Looking for Khayalethu Magadla: The rescuers share their own stories of pain and sadness
For three weeks, 35 members of the City of Johannesburg Emergency Management Services navigated their way through sewer pipelines in their bid to retrieve the body of six-year-old Khayalethu Magadla. Daily Maverick spoke to some of the searchers. Khayalethu Magadla’s call was a first of its kind for us and maybe that’s why it took us so many days to retrieve his body,” said Robert Mulaudzi, the spokesperson for the City of Johannesburg Emergency Management Services (CoJEMS).
He was reliving the efforts to locate Khayalethu, aged six, who fell into a manhole more than three weeks ago while playing with friends in Soweto. His body was found in Eldorado Park on Saturday.
“Mostly, we attend river searches. In the previous incidents where a child fell in a manhole, it was not a direct sewer and it took us a day or two to retrieve the bodies, after searching seven manholes and at most eight manholes. In Khayalethu’s case, it was 30 manholes in 20 days,” said Mulaudzi.
Mulaudzi said that in this case, they relied on high-level technology, heavy-duty machinery, water technicians as well as rescuers from the police and the Johannesburg EMS Aquatic Rescue Unit.
‘A mother’s worst nightmare’
Ivy Mabogo is an aquatic rescuer at Johannesburg EMS with 13 years of experience. She was the first to go down the 8.8m-deep, narrow manhole into which Khayalethu fell. Mabogo braved the cold in a wetsuit, surgical gloves, mask and head guard to search for Khayalethu. Searchers dug through sewage and dirty water and cleared the pipelines of any abnormalities.
“From day one it was not an easy journey. We thought we would find him on the same day but the volume of water, pressure… sewage being transported in the water, made the work more difficult. The other challenge we faced is that some manholes were too deep and we couldn’t locate some of them, resulting in us taking a bit longer to locate the boy’s body. Being a woman and prone to bacterial infections when exposed to sewer water was a challenge but I didn’t let that stop me. As a mother myself I often wondered how Khaya’s mom felt when we told her of yet another unsuccessful search… not finding him for consecutive days was stressful.”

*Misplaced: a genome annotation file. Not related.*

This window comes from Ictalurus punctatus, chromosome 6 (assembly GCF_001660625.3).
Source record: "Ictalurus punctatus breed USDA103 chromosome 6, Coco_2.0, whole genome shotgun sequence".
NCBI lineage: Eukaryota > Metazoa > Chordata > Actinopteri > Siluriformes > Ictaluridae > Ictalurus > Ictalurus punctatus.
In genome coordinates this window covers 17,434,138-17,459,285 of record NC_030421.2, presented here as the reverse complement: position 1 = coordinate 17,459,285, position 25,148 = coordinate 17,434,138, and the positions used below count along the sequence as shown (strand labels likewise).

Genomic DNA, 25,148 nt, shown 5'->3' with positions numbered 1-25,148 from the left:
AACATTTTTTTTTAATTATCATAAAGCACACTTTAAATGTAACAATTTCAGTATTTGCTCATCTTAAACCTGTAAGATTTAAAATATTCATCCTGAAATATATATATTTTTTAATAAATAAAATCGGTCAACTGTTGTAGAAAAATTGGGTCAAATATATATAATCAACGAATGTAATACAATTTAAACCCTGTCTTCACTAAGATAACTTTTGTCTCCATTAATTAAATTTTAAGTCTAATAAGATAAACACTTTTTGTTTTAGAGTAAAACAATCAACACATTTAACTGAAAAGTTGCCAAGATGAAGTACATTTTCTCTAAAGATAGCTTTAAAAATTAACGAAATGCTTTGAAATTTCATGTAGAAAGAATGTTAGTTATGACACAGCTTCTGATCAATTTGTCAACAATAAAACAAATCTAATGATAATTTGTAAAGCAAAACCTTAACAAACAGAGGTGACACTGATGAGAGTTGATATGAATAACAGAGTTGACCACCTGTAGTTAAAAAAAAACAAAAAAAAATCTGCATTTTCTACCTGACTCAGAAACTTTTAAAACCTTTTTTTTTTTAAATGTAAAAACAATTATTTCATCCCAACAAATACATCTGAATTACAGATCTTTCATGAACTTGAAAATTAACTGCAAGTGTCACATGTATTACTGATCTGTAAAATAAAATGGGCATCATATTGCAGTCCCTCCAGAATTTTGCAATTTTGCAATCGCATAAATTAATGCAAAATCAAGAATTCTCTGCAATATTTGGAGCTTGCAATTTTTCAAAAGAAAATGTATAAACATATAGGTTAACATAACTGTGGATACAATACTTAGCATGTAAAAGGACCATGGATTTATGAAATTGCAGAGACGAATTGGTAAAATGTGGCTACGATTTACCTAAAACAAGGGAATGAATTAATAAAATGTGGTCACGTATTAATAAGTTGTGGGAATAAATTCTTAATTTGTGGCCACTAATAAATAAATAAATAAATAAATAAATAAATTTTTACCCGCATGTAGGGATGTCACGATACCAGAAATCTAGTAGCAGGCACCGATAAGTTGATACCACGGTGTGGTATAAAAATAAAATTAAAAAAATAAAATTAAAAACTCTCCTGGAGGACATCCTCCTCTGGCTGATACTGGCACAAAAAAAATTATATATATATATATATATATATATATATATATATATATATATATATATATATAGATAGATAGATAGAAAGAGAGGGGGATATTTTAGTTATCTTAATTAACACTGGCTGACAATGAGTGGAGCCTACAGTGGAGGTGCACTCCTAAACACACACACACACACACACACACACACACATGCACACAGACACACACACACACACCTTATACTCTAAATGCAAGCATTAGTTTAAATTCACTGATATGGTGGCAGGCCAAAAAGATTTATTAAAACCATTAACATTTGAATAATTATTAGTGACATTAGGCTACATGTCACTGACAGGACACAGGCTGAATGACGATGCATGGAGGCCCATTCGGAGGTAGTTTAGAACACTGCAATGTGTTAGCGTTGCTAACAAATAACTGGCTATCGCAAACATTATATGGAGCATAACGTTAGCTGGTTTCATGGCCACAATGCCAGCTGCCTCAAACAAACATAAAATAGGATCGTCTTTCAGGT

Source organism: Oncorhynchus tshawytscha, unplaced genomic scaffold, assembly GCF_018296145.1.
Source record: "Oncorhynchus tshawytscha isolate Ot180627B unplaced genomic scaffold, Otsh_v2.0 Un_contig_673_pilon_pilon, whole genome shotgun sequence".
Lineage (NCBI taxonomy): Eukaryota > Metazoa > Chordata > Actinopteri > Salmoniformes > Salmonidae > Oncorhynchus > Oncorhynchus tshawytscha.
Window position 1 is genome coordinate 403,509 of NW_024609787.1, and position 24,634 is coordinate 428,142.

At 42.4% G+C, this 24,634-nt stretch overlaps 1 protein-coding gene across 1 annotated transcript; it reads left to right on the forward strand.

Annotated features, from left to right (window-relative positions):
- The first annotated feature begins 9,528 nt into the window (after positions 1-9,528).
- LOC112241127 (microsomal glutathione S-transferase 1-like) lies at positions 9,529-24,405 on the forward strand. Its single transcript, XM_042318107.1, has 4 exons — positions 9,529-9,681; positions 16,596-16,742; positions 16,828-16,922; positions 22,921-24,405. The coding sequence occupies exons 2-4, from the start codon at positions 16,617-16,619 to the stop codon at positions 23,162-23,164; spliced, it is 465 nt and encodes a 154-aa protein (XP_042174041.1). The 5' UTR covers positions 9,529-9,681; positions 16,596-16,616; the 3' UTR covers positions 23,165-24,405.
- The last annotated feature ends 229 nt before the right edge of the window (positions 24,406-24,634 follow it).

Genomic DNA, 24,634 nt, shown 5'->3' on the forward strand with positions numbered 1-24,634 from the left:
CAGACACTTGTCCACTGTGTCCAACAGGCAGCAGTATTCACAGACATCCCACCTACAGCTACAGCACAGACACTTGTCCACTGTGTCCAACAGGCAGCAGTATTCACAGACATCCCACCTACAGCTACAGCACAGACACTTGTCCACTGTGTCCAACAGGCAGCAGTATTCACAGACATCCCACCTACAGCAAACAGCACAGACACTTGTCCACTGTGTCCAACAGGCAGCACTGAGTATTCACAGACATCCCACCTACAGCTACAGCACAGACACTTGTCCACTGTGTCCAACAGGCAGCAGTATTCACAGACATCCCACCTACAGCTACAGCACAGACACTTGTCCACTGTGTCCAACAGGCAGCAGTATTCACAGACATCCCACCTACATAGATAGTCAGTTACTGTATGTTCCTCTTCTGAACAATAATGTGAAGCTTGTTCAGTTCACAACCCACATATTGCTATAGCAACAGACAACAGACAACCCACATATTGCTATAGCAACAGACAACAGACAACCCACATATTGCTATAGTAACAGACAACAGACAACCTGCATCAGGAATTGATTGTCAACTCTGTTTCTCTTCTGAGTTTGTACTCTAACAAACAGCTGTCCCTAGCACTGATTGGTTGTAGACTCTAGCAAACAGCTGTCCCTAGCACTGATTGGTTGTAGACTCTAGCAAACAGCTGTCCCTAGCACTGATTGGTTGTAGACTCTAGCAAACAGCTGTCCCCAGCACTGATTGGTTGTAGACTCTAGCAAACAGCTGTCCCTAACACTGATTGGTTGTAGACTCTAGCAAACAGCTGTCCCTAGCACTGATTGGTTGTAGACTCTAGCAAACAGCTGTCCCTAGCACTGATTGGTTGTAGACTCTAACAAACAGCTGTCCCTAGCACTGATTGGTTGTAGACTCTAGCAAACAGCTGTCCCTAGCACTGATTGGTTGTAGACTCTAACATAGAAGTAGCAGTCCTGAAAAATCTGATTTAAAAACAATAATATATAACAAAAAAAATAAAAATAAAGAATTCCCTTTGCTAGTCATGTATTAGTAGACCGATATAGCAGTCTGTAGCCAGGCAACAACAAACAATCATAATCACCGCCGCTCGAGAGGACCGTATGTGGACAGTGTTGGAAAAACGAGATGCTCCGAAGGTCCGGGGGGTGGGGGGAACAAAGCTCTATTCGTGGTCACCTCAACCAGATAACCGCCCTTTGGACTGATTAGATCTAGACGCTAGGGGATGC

For Mabogo, giving up the search was never an option for her or the team, who worked tirelessly from early morning till late, to find the boy.
“It could have been my child and that is a mother’s worst nightmare,” she said.
Mabogo had mixed emotions when Khayalethu’s body was found, but she was grateful that the Magadla family now had closure. “I don’t think the family would be at peace not knowing where the boy was. I am glad his body was retrieved and the family can bury him with dignity,” she told Daily Maverick.
‘More mind-draining than physical’
“The search for Khayalethu was one of those unique exercises that was mind-draining more than physical. We were hard at work trying to find the boy but in the back of our minds, we didn’t want to face the end result in a certain negative way.”
These were the words of Nkosiyezwe Mzolo who was a member of the swift water rescue team that searched for Khayalethu. Mzolo has 13 years of experience in swift water rescue.
Mzolo said that after 16 days of unsuccessfully searching for Khayalethu they still couldn’t give up. He kept repeating to himself: “Khaya, we are looking for you, your family is worried, please show yourself.”
Mzolo’s nine-year-old son was distressed each day he came home with no news of finding the body. When the body was found, the first thing Mzolo did was call home to tell his son the news. “Finding Khayalethu’s body was the first time I was excited to find a dead body. The City of Johannesburg has to deal with the manhole issue because it is dehumanising to have found Khayalethu’s body lying close to the sewer waste. That alone made me wonder what he could have gone through from the manhole where he fell in and 20km down the stream. To this day I still have the vivid images of him lying there on replay in my head.”
‘The call touched all of us’
“In our line of work, on a daily basis, we receive different calls but the call on the incident of Khayalethu touched all of us. It was extraordinary. I couldn’t sleep. It was harder every day to wear my uniform with pride because the community was looking up to us to find Khayalethu,” said Joseph Bongani Sithole.
Sithole has been working at Johannesburg EMS for 18 years as a fire fighter. He is currently a platoon commander managing shifts at Fairview Fire Station. Sithole was part of the search-and-rescue team for Khayalethu.
“Searching and trying to rescue Khayalethu’s body was risky… but it’s our work. There is no ordinary person who can spend days inside a drain transporting all sorts of sewage but in the plight to find Khayalethu we all had to adapt to the situation. At some point, we asked Johannesburg Water to close the water for some time to aid the search because the volume of water in the pipelines was a lot and coming off with too much pressure. Before we knew it, Soweto residents were out protesting and there was no other alternative, Johannesburg Water had to restore the water supply and we were back on the planning board.
“The Khayalethu incident has emphasised what we already know: we can’t prepare enough for a call because we don’t know what you will be met with on the other side… that’s just the nature of our work.”
Source: Daily Maverick